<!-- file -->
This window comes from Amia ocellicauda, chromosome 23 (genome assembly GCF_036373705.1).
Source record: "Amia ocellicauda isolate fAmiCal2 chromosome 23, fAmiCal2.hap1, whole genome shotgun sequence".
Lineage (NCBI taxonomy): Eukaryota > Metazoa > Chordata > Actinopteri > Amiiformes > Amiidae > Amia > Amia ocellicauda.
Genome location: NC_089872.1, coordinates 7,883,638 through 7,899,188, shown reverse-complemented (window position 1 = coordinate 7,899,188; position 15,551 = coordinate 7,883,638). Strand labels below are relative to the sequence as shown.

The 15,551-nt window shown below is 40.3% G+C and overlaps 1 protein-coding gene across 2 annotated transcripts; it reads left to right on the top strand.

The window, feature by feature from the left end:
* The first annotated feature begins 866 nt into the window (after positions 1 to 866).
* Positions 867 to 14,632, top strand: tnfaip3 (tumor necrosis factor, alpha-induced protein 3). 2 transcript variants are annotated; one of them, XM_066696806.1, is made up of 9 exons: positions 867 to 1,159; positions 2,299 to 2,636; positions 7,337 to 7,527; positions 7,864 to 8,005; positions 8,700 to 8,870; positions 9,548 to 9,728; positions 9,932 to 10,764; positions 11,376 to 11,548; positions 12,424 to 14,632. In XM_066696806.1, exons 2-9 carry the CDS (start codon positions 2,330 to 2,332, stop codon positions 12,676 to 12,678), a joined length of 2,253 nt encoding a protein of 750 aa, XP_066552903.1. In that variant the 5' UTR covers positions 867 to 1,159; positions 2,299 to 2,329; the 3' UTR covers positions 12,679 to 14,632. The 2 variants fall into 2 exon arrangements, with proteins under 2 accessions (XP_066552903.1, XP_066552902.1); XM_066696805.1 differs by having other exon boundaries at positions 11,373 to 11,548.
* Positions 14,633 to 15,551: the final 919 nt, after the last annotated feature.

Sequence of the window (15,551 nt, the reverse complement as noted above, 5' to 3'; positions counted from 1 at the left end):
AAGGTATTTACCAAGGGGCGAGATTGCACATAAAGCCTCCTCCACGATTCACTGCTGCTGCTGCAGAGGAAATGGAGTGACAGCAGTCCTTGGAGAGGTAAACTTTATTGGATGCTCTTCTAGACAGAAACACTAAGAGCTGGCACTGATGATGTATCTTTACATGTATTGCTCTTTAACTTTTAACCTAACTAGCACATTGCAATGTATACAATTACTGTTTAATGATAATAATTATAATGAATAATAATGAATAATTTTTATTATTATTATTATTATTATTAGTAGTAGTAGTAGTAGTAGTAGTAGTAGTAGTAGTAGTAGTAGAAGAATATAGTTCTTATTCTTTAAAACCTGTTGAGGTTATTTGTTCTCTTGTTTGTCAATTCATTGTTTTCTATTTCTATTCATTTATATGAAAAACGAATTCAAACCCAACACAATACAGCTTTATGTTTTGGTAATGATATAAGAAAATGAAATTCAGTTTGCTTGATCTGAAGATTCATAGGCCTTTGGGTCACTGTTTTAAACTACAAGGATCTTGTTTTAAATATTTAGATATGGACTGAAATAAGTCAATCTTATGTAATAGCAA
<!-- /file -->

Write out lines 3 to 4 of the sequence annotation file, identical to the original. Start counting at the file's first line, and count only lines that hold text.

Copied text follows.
Lineage (NCBI taxonomy): Eukaryota > Metazoa > Chordata > Actinopteri > Amiiformes > Amiidae > Amia > Amia ocellicauda.
Genome location: NC_089872.1, coordinates 7,883,638 through 7,899,188, shown reverse-complemented (window position 1 = coordinate 7,899,188; position 15,551 = coordinate 7,883,638). Strand labels below are relative to the sequence as shown.